I eventually enrolled and after a few years started searching for an agent. The process of becoming an actress is equally satisfying and terrifying. All these emotions that simmer quietly under the surface are of course important to use for your work. Becoming an actress has helped me to find my voice in so many other areas of my life. When people say you’ll know when you’ve found your calling, it’s really really true.

You recently appeared on the morning show talking about your GoFund campaign to help pay your rent. Can you tell me a bit about what happened with your rent situation and how you found yourself in financial trouble? Was it related to the housing crisis sweeping across Sydney?

Finding publicity was never my intention when I started the GoFundMe page. I was in such a panic about receiving an eviction notice that a friend said start a GoFundMe. So I did. I thought nothing of it till a few hours later when I started receiving notifications that people were in fact donating. I was not only completely shocked but incredibly humbled that people were actually sharing with me not only their money but their love.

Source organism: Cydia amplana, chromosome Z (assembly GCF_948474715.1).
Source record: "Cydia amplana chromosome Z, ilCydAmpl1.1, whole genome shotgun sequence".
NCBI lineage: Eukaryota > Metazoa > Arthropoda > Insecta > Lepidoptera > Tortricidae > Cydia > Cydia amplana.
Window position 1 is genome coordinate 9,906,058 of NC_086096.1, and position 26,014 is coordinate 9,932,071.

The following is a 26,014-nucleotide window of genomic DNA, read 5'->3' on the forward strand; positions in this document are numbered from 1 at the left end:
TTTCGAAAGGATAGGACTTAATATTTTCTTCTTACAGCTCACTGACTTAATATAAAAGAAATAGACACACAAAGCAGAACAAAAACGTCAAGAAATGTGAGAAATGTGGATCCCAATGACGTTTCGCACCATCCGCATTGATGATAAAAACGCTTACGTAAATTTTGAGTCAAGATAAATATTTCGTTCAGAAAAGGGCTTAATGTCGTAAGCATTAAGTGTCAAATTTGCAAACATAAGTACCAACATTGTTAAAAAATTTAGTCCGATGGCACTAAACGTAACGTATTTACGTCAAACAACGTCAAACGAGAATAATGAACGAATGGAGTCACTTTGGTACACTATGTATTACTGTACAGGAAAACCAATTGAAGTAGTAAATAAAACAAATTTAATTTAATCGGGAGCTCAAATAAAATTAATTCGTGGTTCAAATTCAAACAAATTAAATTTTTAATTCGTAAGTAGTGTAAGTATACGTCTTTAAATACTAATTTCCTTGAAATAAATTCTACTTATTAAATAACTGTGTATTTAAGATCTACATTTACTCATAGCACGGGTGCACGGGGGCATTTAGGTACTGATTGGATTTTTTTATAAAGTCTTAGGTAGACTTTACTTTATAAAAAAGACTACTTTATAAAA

My rental arrears began a few years ago. About the same time I was struggling with juggling two jobs, acting and uni. I began work as a nanny and the family I worked for had a young child with autism. My studies had now taken me in the direction of psychology and as I had an amazing connection with this non-verbal little boy, I began training as a therapist to work with autistic children. So now I was juggling two jobs, training as a therapist and studying full time.

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The iconic Bondi Beach, where long term locals are struggling to pay their rent